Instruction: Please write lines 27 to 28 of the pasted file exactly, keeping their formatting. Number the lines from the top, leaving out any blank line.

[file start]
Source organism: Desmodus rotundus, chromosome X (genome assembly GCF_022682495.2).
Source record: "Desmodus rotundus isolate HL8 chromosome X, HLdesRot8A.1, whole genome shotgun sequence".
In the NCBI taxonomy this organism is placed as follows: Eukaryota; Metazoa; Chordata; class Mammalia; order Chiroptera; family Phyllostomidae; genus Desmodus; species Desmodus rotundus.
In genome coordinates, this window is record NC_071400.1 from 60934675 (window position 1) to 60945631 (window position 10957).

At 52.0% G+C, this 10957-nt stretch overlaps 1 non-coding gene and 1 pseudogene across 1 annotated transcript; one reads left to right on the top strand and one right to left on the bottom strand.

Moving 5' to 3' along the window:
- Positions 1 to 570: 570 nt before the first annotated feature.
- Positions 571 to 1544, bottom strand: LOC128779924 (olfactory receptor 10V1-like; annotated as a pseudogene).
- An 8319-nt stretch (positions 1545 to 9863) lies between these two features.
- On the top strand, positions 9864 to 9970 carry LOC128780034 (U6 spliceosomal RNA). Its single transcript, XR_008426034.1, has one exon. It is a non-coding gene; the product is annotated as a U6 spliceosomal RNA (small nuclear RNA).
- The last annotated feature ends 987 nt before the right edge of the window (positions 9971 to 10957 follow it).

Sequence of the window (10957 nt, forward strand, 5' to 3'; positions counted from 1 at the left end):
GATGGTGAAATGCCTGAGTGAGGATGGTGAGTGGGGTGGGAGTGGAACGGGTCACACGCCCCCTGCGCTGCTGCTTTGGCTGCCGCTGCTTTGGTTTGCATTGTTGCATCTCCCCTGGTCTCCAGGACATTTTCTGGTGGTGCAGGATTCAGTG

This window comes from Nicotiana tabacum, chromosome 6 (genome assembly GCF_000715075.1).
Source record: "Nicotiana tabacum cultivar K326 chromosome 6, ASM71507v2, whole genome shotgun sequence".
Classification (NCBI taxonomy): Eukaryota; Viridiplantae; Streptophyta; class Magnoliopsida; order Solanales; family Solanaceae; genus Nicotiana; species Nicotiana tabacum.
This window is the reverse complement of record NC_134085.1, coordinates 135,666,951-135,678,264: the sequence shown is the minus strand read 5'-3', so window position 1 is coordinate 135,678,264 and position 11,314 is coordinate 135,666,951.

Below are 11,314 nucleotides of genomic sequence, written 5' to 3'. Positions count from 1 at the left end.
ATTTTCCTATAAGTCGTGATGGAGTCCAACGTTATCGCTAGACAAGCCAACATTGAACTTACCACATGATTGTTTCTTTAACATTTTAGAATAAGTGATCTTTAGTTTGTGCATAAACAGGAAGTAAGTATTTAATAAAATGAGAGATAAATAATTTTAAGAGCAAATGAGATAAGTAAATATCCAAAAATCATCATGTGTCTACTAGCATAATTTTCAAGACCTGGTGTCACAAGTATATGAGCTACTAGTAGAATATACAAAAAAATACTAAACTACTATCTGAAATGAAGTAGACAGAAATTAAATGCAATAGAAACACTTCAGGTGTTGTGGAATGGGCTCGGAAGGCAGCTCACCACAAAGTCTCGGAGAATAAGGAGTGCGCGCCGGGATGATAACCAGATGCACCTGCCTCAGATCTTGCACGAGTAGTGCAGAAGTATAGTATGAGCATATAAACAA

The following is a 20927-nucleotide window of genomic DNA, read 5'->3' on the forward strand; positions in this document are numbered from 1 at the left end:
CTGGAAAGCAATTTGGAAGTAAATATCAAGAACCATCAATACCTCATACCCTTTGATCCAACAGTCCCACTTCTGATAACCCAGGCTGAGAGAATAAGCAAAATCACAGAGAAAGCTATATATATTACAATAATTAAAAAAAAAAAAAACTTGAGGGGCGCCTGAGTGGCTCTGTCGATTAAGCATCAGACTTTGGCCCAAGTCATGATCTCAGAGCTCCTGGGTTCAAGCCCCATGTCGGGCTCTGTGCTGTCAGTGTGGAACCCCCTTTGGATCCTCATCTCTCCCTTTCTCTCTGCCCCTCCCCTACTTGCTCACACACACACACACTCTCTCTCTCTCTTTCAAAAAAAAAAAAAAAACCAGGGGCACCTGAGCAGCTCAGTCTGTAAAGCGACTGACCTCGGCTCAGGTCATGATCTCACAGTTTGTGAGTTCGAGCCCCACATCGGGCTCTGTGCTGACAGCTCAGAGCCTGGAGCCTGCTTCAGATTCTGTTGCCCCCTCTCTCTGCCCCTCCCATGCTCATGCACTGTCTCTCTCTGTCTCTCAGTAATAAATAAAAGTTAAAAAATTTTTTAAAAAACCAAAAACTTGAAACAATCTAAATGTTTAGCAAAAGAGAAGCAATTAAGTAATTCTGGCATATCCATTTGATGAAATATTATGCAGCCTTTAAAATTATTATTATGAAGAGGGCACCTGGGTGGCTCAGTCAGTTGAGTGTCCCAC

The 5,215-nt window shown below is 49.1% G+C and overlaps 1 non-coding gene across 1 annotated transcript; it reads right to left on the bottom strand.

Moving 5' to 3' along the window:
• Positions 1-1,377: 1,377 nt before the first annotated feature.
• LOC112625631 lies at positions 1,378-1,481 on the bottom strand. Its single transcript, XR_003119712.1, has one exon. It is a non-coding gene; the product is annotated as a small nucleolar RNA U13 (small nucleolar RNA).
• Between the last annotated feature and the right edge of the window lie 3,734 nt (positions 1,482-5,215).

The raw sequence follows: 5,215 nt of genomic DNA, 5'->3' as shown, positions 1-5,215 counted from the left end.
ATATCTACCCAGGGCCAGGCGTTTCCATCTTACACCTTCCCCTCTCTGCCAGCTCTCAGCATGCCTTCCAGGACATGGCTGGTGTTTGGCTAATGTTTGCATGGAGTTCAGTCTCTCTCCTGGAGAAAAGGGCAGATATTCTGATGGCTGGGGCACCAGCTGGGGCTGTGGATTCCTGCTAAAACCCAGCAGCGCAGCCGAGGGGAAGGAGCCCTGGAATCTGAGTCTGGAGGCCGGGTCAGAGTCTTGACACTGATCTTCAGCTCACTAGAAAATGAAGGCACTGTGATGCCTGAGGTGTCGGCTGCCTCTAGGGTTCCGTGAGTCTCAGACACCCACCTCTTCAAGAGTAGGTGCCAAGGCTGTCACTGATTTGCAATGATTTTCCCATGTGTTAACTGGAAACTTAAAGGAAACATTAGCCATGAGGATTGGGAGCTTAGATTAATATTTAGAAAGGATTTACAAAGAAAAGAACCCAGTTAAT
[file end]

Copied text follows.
The raw sequence follows: 5,215 nt of genomic DNA, 5'->3' as shown, positions 1-5,215 counted from the left end.
ATATCTACCCAGGGCCAGGCGTTTCCATCTTACACCTTCCCCTCTCTGCCAGCTCTCAGCATGCCTTCCAGGACATGGCTGGTGTTTGGCTAATGTTTGCATGGAGTTCAGTCTCTCTCCTGGAGAAAAGGGCAGATATTCTGATGGCTGGGGCACCAGCTGGGGCTGTGGATTCCTGCTAAAACCCAGCAGCGCAGCCGAGGGGAAGGAGCCCTGGAATCTGAGTCTGGAGGCCGGGTCAGAGTCTTGACACTGATCTTCAGCTCACTAGAAAATGAAGGCACTGTGATGCCTGAGGTGTCGGCTGCCTCTAGGGTTCCGTGAGTCTCAGACACCCACCTCTTCAAGAGTAGGTGCCAAGGCTGTCACTGATTTGCAATGATTTTCCCATGTGTTAACTGGAAACTTAAAGGAAACATTAGCCATGAGGATTGGGAGCTTAGATTAATATTTAGAAAGGATTTACAAAGAAAAGAACCCAGTTAAT